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DESCRIPTIONTalented Children:. The Nature of Artistic Giftedness Inspired by: Children and Their Art , by Al Hurwitz and Michael Day. Presentation at a Glance:. Giftedness and Social Responsibility Giftedness and Cultural Values Gifted and Talented Programs and Ethics - PowerPoint PPT Presentation
The Nature of Artistic Giftedness
Inspired by: Children and Their Art, by Al Hurwitz and Michael DayTalented Children:Giftedness and Social Responsibility
Giftedness and Cultural Values
Gifted and Talented Programs and Ethics
the Correlation Between Achievement Level and Opportunity
Presentation at a Glance:Essential Questions:Should public school districts be held responsible for identifying varied levels of capability and performance?
Are they obligated to design and teach alternative curricula to accommodate those differences?Giftedness and Social Responsibility:Texas Association for the Gifted and Talented: HB 1692, filed by Rep. Scott Hochberg of Houston, would require the Texas Education Commissioner to adopt standards for the evaluation of gifted and talented programs. Currently, there are no such standards nor any evaluation of gifted and talented programs done statewide. In addition, the bill would provide a means by which school districts would be able to receive additional money for serving gifted students above the current 5% cap on average daily attendance by providing certain recommended programs or courses approved by the commissioner.
The most current news on this bill (released June 2009)states that it was approved in its first stage and is now awaiting review by the Texas Commissioner of Education.
Current Texas Legislation:Four-fifths (81%) of teachers believe that our advanced students need special attention they are the future leaders of this country, and their talents will enable us to compete in a global economy. (High Achieving Students in the Era of NCLB; 2008)
Up to 20 percent of high school dropouts test in the gifted range. (Handbook of Gifted Education, 2003)
Number Crunching:Essential Questions:
Which gifts are coveted most in primary and secondary schools?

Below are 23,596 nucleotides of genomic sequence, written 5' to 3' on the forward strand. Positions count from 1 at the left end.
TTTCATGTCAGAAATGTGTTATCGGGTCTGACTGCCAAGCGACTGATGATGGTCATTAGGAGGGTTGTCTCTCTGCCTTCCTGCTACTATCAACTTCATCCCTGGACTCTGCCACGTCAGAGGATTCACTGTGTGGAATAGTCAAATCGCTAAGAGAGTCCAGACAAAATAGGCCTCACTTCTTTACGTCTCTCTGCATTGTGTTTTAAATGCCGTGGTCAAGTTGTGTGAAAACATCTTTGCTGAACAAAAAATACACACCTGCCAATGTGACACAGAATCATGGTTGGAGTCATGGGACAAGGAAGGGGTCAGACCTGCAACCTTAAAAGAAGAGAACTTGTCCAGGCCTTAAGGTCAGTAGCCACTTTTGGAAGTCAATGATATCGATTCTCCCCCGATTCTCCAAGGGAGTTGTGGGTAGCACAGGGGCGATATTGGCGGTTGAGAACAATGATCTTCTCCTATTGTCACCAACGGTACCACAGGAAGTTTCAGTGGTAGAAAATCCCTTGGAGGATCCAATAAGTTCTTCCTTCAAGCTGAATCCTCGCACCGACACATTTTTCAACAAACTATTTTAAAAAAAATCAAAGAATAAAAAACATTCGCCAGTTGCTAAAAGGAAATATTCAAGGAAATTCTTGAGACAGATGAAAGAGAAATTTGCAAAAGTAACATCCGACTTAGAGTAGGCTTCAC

What skill sets do you think should be the most highly valued in the public school arena?Giftedness and Cultural Values:
Which gifts are coveted most in modern American Culture?
How do social perceptions of talent/success effect student values, opinions and attitudes?
Giftedness and Cultural Values:
How can we help ourselves and our students recognize that success and talent come in many forms?
How can we inspire our students to strive for greatness in areas of interest and value to them?Ideas in Action:
Could a system that ranks students as either superior or, well not, have an effect on a students morale (positive or negative)?Is it possible to teach a student at a pace that is too accelerated for a particular age group?Gifted and Talented Programs and Ethics:
Do students in poorly funded school districts have the same opportunity to achieve, as those in more affluent districts?
How do a students home and life experiences effect their ability to recognize and harbor their talents?
the Correlation Between Achievement Level and Opportunity:IQ scores (often used to measure giftedness), of children from disadvantaged socio-economic backgrounds were on average 25 points lower than their counterparts from privileged families. (Bradley and Corwyn 2002). Over 14 million American students live in poverty82% of children who lived with parents with less than a high school diploma live in poverty (http://www.nccp.org/pub_pei04.html). Only one in 10 students from low-income communities graduates from college
Given these statistics regarding the current state of the American public school system, and our economic climate, how can you as an educator help diverse student populations (including low-income and minority students) achieve at exceptionally high levels?Ideas in Action: